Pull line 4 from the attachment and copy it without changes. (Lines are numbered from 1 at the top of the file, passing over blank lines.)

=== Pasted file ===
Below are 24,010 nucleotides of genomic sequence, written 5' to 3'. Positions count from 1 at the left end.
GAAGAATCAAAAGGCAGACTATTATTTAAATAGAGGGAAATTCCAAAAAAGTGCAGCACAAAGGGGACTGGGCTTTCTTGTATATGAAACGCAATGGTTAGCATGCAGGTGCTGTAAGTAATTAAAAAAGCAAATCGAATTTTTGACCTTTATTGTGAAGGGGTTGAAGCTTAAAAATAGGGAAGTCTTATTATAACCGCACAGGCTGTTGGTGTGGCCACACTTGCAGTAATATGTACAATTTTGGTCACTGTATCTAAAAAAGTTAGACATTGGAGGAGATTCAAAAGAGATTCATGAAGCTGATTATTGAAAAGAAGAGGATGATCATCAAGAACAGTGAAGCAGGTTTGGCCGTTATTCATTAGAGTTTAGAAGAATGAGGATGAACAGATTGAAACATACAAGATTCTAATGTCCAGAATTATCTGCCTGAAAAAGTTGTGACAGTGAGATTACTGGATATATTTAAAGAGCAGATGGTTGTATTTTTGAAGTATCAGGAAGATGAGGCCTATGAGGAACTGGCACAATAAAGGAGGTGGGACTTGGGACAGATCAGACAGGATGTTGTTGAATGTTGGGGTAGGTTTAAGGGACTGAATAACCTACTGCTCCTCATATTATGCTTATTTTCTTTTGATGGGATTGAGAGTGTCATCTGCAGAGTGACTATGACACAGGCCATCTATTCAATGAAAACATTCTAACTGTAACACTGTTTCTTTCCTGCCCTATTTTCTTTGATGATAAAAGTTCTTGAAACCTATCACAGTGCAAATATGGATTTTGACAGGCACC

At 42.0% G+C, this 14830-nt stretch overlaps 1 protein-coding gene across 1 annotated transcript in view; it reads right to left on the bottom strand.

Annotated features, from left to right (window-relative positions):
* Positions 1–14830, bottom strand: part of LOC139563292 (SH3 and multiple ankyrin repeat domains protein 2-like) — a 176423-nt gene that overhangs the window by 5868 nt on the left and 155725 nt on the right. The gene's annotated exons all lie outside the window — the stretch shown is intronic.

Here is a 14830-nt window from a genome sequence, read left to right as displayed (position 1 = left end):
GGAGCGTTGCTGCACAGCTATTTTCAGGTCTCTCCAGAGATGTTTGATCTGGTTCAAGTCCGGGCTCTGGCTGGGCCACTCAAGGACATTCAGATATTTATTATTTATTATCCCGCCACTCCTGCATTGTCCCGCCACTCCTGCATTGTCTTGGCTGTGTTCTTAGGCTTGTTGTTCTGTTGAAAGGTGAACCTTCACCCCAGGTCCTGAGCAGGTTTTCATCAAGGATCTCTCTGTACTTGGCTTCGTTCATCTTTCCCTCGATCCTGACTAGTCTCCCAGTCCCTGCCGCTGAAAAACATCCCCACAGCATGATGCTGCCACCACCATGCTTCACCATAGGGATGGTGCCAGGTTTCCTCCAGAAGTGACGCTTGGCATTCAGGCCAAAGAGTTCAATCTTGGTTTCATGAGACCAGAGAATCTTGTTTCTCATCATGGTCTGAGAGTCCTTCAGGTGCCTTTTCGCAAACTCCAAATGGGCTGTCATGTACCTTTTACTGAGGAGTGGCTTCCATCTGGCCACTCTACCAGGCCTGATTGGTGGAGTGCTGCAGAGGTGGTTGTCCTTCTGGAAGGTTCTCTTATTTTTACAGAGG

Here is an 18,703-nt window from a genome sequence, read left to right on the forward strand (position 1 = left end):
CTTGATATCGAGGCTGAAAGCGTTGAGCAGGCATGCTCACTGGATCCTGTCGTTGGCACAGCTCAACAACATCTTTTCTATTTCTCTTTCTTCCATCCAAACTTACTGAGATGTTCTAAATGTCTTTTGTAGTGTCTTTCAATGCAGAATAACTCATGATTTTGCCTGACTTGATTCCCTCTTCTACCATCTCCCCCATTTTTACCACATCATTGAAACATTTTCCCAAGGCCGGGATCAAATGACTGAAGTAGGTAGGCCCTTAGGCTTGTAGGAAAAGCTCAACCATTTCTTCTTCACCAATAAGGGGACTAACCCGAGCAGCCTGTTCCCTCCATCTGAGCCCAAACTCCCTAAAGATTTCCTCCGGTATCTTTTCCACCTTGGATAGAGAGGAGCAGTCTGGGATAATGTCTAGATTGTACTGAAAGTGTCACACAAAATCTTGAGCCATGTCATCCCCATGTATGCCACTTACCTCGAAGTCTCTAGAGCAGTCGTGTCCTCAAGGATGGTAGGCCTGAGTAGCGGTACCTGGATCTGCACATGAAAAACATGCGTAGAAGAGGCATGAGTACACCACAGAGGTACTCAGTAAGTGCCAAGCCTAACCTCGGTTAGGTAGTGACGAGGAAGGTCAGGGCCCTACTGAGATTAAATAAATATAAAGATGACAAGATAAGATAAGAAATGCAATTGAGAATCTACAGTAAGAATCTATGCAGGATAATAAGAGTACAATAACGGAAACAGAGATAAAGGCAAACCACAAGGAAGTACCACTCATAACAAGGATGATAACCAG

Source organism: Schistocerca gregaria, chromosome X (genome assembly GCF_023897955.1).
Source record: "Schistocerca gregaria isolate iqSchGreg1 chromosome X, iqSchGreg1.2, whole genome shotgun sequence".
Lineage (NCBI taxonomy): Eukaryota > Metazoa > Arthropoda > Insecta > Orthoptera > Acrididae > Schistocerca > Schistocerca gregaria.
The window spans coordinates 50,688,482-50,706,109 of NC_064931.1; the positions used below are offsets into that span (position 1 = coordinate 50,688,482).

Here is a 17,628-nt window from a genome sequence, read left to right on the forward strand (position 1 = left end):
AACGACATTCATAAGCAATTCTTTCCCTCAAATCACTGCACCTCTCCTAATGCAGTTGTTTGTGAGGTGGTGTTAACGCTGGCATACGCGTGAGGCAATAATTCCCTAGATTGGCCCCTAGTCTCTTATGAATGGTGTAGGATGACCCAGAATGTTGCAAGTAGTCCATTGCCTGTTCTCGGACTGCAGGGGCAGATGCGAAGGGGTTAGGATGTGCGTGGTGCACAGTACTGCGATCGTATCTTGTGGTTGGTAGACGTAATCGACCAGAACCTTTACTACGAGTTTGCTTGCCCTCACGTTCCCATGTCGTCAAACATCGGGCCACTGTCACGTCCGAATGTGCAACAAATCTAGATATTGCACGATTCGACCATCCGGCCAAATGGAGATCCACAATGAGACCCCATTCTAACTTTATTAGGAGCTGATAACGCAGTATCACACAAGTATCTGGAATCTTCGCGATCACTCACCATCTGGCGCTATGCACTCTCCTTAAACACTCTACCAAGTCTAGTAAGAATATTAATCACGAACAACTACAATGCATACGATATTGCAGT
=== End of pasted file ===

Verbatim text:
Annotated features, from left to right (window-relative positions):